Posts Tagged ‘cinema

12
Dec
12

48 fps HFR Cinema? I’ll pass on this if you don’t mind…

I’m almost scared to post my “verdict” here, after seeing The Hobbit in 3D HFR this morning – because many of you will probably disagree…

I thought it looked horrible. Very disappointing. It looked like video many times, including the video-like blown out highlights.
The camerawork looked haphazard and even sloppy and the fight scenes were stroboscopic. Many shots out of focus, probably because of shallow DOF and lenses wide open.
I must say, all more or less as expected…

If this is the future of cinema (all hail the video look), i definitely don’t want to be part of that future…

Martin.

14
Nov
11

Scarlet users of the world unite!

www.scarleteer.com community for red scarlet usersYet another Red Camera targeted community site? Yes!
If you use, own, love or envy the Red Scarlet digital cinema camera, and want to share your experiences, footage, looks and/or frustrations; you’ve come to the right place at http://www.scarleteer.com ! Get answers on your questions from other Scarlet users and share your knowledge of digital filmmaking.

We need your help; your input, stories, footage, pictures, experiences, LUTs, looks, adventures and frustrations…
Start posting, start adding content and make this site a success! 

Scarleteer.com is a non-profit, no banners community and is not connected or affiliated in any way with the Red Camera corporation. All opinions, views and discussions ventilated on this site are not necessarily those of the Red Camera Co.

See you at scarleteer.com!

18
Feb
11

Questions about the elusive Cinema Film Look

I receive questions from people all over the world regarding Film Look and Cine Style shooting on almost a daily basis. What people are trying to achieve, is to match their prosumer camera’s image, with what their eyes are seeing on the big screen (let’s call it that for now – you might say “Hollywood movies” or “Blockbusters”…).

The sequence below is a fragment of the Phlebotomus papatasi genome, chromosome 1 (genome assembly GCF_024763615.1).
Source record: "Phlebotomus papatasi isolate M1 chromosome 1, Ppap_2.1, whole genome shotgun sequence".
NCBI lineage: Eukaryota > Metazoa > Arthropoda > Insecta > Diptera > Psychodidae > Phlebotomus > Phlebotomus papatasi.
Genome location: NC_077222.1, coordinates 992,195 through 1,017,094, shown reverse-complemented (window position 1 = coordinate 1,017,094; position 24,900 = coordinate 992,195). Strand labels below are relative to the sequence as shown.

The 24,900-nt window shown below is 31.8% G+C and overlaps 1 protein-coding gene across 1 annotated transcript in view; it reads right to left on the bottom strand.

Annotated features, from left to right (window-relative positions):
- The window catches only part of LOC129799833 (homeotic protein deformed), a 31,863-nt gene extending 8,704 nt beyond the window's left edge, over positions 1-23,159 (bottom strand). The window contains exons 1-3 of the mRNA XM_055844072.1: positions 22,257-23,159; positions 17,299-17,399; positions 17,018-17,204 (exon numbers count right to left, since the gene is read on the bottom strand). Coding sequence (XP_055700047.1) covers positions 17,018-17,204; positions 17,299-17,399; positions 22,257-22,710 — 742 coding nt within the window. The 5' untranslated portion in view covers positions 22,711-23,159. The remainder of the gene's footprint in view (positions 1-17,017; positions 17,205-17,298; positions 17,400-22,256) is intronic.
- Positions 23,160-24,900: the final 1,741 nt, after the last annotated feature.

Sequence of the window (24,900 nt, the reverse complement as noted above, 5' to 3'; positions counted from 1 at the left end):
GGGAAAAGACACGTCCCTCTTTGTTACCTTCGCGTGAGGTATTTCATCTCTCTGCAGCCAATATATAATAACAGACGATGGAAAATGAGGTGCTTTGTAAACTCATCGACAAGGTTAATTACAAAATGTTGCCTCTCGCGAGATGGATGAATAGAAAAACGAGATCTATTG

Here is what i have to say to those people. It’s a kind of mash-up of the many email answers i’ve sent and replies i’ve given on this blog.

The part below starts with a reply to a question about making a “Red” picture style for Canon DSLR cameras, that i’ve left in place here.

First, footage directly out of the RED is Raw and looks very flat and desaturated; it will most certainly not look cinematic or specifically “Film Look” at first sight. The footage will be graded to the colorgrader’s personal taste and he can make it look more like film, or even look like cheap video. I have seen a LOT of Red footage that didn’t have the Cinema Film Look at all! So, getting back to your question, you could also say that you want to copy/import the looks of other footage in general. E.g. Avatar. I’ll get back to that later.
Here we come to point two; how do you define Cinema Film Look ?! That’s a very subjective and personal experience. Factors such as shallow depth of field, crushed blacks, nicely roll-off of whites, soft edges but also sharp at the same time, and a certain specific coloration can be named, but each of them might be valued or applied different by YOU.

But let’s get down to earth for a moment… Watched a movie (film) in the cinema lately? Seen the HUGE amount of grain, chromatic abberiation, optical distortion, greenish blacks, flicker, scratches, out of focus, gate movement… et cetera? Is THAT what you are referring to as the Cinema Film Look!? I hope not…

So we have created a whole new idea in our mind, of what the elusive Cinema Look is! Almost a virtual unexplainable awareness of something that does not exist! Or at least something not two people will have the same idea about. It’s 100% perceptual and therefore very hard to explain in our language (which is designed for telling other monkeys where the ripe fruit is). We can agree about the shallow DOF, but the rest is really elusive, intangible. Beauty is indeed in the eye of the beholder…

Watch a Tony Scott movie (“The taking of Pelham 1,2,3”, or “Unstoppable”). If you’d come up with THAT look twenty-five years ago, you’d probably would’ve been declared mad.